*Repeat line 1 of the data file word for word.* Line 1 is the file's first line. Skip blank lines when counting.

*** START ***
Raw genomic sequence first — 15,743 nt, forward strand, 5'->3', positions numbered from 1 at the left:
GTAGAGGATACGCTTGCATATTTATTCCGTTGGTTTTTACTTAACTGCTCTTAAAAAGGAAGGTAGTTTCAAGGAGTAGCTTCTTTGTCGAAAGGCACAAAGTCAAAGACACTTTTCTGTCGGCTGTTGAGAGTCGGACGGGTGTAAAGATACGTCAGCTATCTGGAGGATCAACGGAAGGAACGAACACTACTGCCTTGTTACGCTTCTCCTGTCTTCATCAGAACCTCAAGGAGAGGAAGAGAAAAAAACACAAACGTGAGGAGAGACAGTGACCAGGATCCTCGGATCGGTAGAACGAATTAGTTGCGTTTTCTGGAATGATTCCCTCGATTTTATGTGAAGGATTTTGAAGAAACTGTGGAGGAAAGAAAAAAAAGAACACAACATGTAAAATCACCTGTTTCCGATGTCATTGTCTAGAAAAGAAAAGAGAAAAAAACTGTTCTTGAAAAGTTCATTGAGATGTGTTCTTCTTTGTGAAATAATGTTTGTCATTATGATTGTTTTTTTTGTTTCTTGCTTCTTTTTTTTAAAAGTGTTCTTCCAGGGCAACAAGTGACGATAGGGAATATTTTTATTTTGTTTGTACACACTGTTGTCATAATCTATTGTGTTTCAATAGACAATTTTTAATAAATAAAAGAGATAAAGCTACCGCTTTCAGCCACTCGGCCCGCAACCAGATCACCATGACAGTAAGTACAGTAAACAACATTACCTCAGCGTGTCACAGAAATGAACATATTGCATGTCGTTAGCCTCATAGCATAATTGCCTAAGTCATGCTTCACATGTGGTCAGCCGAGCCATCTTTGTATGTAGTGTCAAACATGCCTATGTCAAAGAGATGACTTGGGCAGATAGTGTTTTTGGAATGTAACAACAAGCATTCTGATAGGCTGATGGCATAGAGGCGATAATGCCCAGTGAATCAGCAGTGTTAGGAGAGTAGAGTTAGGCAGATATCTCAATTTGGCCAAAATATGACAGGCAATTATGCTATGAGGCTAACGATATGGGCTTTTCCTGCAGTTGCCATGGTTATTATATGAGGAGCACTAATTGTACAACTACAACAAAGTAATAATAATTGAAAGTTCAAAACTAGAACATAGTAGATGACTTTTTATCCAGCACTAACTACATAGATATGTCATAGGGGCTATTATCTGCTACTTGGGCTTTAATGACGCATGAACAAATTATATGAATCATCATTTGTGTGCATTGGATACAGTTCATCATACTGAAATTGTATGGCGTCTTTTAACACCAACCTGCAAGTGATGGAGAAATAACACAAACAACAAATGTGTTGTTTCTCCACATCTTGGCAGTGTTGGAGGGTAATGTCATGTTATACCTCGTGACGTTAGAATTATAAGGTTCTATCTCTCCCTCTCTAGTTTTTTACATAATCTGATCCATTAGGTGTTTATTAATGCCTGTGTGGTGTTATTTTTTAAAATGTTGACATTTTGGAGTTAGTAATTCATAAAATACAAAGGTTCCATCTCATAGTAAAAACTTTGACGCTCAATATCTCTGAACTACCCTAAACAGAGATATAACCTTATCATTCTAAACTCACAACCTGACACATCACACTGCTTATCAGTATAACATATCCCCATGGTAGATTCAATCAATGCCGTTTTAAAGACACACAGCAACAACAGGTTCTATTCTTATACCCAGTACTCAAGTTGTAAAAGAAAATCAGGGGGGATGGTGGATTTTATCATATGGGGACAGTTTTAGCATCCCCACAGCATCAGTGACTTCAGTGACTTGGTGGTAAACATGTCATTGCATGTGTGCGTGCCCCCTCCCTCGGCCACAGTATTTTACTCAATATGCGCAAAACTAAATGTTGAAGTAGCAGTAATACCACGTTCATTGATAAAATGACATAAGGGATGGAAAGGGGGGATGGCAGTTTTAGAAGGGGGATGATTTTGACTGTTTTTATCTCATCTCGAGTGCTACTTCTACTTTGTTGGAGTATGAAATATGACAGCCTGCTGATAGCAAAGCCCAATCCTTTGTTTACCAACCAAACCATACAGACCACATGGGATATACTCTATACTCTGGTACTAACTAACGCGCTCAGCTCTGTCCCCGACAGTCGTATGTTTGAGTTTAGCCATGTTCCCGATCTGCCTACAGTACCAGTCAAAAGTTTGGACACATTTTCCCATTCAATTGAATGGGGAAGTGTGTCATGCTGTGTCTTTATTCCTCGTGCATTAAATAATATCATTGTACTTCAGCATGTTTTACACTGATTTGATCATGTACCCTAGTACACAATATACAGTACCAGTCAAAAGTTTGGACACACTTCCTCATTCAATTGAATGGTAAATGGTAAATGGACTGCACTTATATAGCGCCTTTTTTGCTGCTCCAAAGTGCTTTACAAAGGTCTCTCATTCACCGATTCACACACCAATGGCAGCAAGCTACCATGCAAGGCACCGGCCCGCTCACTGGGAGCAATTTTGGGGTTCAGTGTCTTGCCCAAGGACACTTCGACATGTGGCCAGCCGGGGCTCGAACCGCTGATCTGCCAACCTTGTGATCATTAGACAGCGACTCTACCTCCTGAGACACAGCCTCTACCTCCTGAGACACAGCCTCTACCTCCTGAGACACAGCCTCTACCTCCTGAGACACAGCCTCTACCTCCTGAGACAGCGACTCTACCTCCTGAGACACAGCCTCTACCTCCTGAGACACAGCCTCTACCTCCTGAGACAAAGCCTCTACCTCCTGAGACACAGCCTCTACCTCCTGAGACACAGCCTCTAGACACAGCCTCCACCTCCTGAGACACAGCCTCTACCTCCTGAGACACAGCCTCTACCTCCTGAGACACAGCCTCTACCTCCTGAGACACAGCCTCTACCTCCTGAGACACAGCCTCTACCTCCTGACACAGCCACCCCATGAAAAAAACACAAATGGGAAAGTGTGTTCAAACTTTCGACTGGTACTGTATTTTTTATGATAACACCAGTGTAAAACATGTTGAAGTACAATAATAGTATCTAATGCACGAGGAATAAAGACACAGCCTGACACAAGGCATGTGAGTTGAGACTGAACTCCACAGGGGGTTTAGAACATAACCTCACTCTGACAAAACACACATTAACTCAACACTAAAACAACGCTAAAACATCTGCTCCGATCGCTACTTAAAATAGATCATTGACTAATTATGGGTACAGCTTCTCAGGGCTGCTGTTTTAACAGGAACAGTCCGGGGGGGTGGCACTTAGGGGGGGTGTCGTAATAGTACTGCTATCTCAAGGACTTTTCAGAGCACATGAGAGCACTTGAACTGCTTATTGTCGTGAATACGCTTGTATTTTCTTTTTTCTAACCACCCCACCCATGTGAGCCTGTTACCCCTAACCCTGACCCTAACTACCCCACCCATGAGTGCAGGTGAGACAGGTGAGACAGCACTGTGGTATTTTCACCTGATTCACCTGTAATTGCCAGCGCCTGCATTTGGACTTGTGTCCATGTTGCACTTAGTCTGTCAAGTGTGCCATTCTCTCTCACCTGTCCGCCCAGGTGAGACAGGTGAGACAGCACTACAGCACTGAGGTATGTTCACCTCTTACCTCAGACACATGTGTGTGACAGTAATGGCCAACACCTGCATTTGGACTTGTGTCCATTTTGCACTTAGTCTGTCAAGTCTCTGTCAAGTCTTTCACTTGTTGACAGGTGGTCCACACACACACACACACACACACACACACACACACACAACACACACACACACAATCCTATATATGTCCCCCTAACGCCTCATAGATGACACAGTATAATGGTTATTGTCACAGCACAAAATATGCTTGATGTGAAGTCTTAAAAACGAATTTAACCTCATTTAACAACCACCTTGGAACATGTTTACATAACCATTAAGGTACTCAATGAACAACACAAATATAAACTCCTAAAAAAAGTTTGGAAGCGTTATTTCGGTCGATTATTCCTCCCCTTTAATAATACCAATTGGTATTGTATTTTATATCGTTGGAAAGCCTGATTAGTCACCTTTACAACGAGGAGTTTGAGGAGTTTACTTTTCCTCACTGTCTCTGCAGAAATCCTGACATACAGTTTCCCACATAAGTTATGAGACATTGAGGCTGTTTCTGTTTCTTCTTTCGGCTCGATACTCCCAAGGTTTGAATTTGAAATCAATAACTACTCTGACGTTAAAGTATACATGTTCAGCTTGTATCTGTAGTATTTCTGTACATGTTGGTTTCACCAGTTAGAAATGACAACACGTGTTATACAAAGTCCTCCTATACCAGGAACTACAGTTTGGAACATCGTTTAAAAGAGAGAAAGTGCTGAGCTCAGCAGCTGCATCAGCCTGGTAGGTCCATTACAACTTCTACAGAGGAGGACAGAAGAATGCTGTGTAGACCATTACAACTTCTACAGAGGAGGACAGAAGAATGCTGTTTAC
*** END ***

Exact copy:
Raw genomic sequence first — 15,743 nt, forward strand, 5'->3', positions numbered from 1 at the left: